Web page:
Annabel Bowlen, wife of longtime Broncos owner Pat Bowlen, announced in a team-released statement that she has been diagnosed with Alzheimer’s disease. The Bowlens are, of course, all too familiar with the disease as Pat has battled it for several years, even before relinquishing control of the team in 2014.
Here’s the statement:
I recently learned that I’ve joined my husband Pat and the millions of others who have been diagnosed with Alzheimer’s disease.
Since Pat’s diagnosis, I have gained a vivid understanding of this disease’s progression and its effect on those living with it as well as their families. My family and I have been — and will remain — dedicated supporters of Alzheimer’s awareness, treatment and research funding.
I decided to make my diagnosis public right away in the hope that it continues to raise awareness for those battling Alzheimer’s and their loved ones. With June also being Alzheimer’s & Brain Awareness Month, the timing was right for me to share this personal update with everyone.
I feel that it is important for people to know that those in my situation do not need to completely withdraw from their daily activities. Based on my own experience with Pat, there will still be many joyous and rewarding moments for me as well as my family and friends.
I intend to proceed in life with the same strength, courage and endurance that Pat has shown in his battle with this disease. Like Pat, I know there will be good days and bad days ahead. I’m grateful to have the support of my family and especially my children — Patrick, Johnny, Brittany, Annabel and Christianna.
It’s my hope to remain involved in various Alzheimer’s events as my health allows. And of course, I’ll be cheering on our Broncos.
Most importantly, thank you to all of our incredible fans for the compassion and support you’ve given to me, Pat and our entire family.
You’re probably most familiar with Annabel Bowlen, 62, as the team representative who took the stage after the Broncos won Super Bowl 50.
Bowlen grew up in Edmonton, Canada and was a figure skater and schoolteacher before she met and married Pat, with whom she had five children.
While Pat was involved in day-to-day operations with the team for thirty years, Annabel devoted her time to philanthropy, working with various charities such as the Beacon Youth and Family Center and the Cherish the Children Gala.
This announcement took a lot of courage from Annabel Bowlen, having no doubt seen firsthand the difficulties of a disease that has afflicted so many people and altered so many lives. Knowing all too well how hard the battle ahead will be and still facing this disease head on with an optimistic spirit is incredibly admirable and brave.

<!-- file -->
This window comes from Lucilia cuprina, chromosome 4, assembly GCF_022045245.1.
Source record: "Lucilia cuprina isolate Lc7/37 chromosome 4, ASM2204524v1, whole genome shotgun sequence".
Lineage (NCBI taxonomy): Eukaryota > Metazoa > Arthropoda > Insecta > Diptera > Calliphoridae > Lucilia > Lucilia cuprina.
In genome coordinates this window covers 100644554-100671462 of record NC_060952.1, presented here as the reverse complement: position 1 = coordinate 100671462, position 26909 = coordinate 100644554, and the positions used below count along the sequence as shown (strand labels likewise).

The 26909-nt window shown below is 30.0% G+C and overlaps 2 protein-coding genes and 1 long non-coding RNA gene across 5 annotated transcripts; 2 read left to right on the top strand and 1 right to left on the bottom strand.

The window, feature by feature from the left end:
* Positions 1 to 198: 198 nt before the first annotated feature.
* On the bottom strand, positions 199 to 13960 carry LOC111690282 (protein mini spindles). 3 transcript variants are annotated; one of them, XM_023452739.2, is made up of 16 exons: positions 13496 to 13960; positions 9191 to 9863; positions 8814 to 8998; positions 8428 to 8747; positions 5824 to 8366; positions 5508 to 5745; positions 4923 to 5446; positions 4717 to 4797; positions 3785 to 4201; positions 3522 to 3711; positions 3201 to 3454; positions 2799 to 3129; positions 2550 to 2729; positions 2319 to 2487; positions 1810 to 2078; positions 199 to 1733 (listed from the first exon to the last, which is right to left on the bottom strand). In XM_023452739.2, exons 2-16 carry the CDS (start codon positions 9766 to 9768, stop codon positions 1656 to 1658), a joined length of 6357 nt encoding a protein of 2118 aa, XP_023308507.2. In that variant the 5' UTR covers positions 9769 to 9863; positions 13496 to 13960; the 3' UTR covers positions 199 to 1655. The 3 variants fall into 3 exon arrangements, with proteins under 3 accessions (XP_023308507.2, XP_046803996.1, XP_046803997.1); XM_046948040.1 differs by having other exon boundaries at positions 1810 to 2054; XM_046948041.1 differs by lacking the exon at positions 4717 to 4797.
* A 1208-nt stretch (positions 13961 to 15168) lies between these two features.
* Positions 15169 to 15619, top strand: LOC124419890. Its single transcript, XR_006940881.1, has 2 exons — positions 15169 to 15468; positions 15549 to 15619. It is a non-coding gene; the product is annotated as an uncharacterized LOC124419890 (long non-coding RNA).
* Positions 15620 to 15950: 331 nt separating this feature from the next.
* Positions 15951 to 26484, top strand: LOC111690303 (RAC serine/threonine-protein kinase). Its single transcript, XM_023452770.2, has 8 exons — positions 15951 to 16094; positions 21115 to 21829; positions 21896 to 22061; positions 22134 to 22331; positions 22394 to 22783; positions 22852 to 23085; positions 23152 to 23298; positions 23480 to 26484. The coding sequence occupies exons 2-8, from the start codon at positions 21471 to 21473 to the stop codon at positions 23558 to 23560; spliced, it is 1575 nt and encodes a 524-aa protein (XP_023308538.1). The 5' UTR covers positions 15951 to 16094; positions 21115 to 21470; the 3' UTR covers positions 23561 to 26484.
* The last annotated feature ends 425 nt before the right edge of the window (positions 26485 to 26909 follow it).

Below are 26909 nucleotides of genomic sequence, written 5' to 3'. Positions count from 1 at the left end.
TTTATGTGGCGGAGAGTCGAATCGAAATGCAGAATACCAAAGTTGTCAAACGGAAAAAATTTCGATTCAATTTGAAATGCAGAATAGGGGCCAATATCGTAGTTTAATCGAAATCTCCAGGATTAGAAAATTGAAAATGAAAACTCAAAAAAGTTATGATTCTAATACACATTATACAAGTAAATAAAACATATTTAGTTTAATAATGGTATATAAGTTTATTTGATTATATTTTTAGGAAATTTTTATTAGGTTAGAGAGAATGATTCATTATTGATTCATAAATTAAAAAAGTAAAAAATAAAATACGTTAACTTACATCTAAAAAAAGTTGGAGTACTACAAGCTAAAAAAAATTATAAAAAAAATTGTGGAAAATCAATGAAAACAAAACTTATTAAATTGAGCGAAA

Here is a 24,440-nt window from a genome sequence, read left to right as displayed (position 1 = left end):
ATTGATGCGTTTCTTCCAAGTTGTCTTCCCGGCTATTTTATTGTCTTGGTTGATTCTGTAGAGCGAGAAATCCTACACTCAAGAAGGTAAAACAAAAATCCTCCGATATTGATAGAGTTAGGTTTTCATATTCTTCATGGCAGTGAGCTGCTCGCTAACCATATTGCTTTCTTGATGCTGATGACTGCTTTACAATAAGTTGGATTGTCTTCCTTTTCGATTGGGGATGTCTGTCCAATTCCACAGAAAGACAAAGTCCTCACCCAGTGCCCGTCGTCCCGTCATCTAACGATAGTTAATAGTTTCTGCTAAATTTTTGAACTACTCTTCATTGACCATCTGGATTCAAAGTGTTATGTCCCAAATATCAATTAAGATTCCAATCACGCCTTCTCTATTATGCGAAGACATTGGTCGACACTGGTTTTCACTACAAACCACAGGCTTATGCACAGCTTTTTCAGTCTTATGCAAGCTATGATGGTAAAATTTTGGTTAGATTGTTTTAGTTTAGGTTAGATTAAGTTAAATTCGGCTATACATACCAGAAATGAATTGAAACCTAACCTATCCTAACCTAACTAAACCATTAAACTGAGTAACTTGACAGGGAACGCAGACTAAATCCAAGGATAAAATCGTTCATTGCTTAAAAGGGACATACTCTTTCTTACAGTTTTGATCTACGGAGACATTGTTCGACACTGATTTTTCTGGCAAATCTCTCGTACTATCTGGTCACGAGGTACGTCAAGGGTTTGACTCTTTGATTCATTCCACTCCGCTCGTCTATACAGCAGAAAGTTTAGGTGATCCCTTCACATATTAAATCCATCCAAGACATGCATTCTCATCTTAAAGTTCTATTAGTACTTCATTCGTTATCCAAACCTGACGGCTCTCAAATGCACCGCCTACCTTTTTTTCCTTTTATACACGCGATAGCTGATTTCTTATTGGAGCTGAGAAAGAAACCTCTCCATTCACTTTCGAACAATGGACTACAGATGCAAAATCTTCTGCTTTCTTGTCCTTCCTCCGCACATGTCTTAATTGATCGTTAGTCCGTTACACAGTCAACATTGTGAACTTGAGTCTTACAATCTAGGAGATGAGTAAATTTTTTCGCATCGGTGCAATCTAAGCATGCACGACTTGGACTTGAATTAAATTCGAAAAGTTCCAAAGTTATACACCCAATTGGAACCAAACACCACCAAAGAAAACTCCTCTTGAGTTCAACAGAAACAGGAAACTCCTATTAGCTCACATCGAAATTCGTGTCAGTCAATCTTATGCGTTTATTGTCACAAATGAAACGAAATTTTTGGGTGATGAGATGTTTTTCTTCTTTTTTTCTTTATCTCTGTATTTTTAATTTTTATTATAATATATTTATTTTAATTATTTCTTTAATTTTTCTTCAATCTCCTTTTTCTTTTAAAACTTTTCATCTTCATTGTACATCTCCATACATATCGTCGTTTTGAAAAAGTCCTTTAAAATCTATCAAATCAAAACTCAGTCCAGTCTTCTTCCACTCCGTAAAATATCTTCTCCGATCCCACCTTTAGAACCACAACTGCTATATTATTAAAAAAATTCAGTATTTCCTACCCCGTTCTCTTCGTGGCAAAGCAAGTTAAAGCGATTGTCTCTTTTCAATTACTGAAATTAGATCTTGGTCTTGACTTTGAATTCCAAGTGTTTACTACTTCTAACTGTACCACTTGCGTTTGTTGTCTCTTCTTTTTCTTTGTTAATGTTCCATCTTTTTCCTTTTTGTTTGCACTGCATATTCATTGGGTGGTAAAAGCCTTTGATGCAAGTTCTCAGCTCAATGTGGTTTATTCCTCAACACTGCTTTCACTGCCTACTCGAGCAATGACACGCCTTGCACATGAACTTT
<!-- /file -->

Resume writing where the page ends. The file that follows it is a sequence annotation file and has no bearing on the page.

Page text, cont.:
I’m sure most people reading this have been affected by either Alzheimer’s, dementia, or another brain disease. It’s obviously heartbreaking, but it’s so much different than something like cancer where (in most cases) the person suffering from the disease is aware and fully conscious. Something like Alzheimer’s can either quickly, or slowly, rob the person of their ability to do simple tasks or remember people they’ve been close with all their lives.
So knowing that’s what lies ahead must be terrifying, and the fact that she’s still willing to go public and try to use her platform and status in the community (both league-wide and in Colorado) to make people aware of this disease and participate in Alzheimer’s events is something that simultaneously lifts your spirits and breaks your heart.
The Bowlens have always been top-tier owners, and I say that having been cursed to a life as a Sacramento Kings fan, where the owners spent half a decade trying to move the team and basically do everything in their power to fuck up. You can always release a player, fire a GM or a coach, but ownership is more or less fixed.
We all know the Bowlen stats: Since 1984, the Broncos have been to seven Super Bowls, won three, and have endured just six losing seasons.
It’s no coincidence They’re about as good as you could ask for from ownership and they succeeded in creating an organizational culture that had bred not just winning, but winning the right way.
Pat chose correctly between Dan Reeves and John Elway, he knew when to let Mike Shanahan go (and did it in a dignified manner), and even did everything right when rebounding from the McDaniels years, which were his only real mistake.
In a league with owners like Dan Snyder, Stan Kroenke, and Jimmy Haslam, the Broncos have been blessed with incredible leadership since 1984.
The Bowlens have always exudde class, and Annabel has showed that in the face of turmoil and uncertainty, she exudes grace as well.
Here’s a link to donate to the Alzheimer’s Foundation of America, if you are so inclined.